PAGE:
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Sabine Azéma will preside over the Caméra d’or Jury this year at Cannes.

Watch a video essay in honor of Alphaville‘s 50th anniversary:

Manoel de Oliveira’s 1981 film, only to be screened after his death, did so in his hometown this week, Cineuropa reports:

Visita ou Memórias e Confissões is striking thanks to its unconditional freedom, in terms of both its form and its content, and its title is absolutely in line with what is depicted in the film: a visit (to a house); memories (from a lifetime); and confessions (of a 73-year-old director who probably didn’t expect he would continue filming as long as he did). Trees have roots, houses have foundations, and Oliveira had a family. The film starts off with the director reading the names of his technical and artistic crew as a voiceover while filming the trees in the garden of the house where he lived with his wife, Maria Isabel, and with his four children for over 40 years. The house was then, in the early 1980s, about to be sold in order to pay off some debts.

Watch Michael Gondry‘s latest music video for The Chemical Brothers:

Keyframe interviews editor Roberto Perpignani on working with Orson Welles:

It was very rare that he was satisfied with the first cut. He was changing many times and I learned a lot this way because I saw that if you are looking for something, you have to do a very thorough job and look at everything you have, to understand, to discover. It’s something very important. I’m never afraid by the editing work because I learned from him that each time you start again on a sequence, you have the experience to reach for something different, more interesting. He would say, ‘Okay, now put this with this,’ and we would start again. Even when he didn’t tell us explicitly, we understood that he was trying for another effect. And sometimes later, coming back to a finished sequence, he would continue to make changes to improve it. It was a lesson in how to be creative and disciplined at the same time.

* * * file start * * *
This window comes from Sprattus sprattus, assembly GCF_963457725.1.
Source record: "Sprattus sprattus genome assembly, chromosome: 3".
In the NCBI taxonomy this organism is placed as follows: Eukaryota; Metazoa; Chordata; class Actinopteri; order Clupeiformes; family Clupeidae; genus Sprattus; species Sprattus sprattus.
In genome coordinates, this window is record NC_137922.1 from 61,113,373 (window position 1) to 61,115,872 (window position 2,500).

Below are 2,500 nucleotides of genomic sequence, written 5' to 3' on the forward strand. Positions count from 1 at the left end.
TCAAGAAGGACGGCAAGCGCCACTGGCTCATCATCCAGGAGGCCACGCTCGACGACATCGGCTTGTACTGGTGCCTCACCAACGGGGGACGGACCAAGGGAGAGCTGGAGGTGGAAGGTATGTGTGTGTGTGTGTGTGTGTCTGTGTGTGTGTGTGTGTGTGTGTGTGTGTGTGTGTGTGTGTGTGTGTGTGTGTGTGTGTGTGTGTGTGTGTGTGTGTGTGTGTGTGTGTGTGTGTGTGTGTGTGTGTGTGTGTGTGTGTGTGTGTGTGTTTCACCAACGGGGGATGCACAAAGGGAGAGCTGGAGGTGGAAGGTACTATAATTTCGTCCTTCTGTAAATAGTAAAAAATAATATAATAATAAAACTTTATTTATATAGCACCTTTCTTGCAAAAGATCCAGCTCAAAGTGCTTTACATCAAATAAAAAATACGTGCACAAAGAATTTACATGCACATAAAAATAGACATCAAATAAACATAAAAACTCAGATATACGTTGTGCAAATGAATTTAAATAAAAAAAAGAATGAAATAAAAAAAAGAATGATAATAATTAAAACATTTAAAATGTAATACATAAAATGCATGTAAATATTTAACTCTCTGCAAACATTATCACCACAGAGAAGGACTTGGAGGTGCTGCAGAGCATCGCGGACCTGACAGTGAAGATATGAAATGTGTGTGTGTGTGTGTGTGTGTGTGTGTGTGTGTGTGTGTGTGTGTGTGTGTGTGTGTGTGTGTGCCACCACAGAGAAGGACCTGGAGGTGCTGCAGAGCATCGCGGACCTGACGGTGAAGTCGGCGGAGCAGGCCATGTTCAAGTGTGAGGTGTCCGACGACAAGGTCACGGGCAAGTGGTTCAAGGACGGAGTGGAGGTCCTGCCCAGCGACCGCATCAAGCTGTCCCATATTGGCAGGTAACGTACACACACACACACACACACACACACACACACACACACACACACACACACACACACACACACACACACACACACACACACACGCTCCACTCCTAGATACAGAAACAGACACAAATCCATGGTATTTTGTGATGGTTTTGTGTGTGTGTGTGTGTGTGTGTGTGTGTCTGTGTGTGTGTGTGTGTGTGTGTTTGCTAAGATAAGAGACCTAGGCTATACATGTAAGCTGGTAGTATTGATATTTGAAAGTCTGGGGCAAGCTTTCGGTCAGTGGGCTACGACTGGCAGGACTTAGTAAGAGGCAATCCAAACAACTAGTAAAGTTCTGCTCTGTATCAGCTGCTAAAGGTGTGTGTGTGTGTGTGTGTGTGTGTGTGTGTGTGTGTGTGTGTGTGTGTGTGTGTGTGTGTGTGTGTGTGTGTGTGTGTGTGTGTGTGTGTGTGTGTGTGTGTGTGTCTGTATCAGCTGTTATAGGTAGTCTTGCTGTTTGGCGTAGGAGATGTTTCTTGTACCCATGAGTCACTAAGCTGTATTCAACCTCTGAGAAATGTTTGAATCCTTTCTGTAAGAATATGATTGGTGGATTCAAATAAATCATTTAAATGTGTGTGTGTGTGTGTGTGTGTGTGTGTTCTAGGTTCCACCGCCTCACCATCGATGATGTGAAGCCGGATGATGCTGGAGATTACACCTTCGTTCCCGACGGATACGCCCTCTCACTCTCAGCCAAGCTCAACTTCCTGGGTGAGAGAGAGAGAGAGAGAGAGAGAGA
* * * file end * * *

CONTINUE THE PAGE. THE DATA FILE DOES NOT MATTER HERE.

Watch Martin Scorsese and Leonardo DiCaprio discuss Goodfellas:

Film Comment‘s Chris Boeckmann on the indelible images of the late documentary giant Albert Maysles:

In great observational filmmaking, the camera is a character. It has its own unique gaze. The audience, consciously or unconsciously, judges how it’s directed. In many situations every movement, every zoom, and every pan is a loaded ethical and aesthetic decision. The visit to Sakharov’s grave derives its power from the empathy and expressiveness of Maysles’s camerawork, which fully registers the complex and intense emotions brewing in this space. The camera adjusts at the precise moment it threatens to lapse into gawking, allowing the Rostropovich family their space.

Watch Arnold Schwarzenegger reenact his filmography in six minutes:

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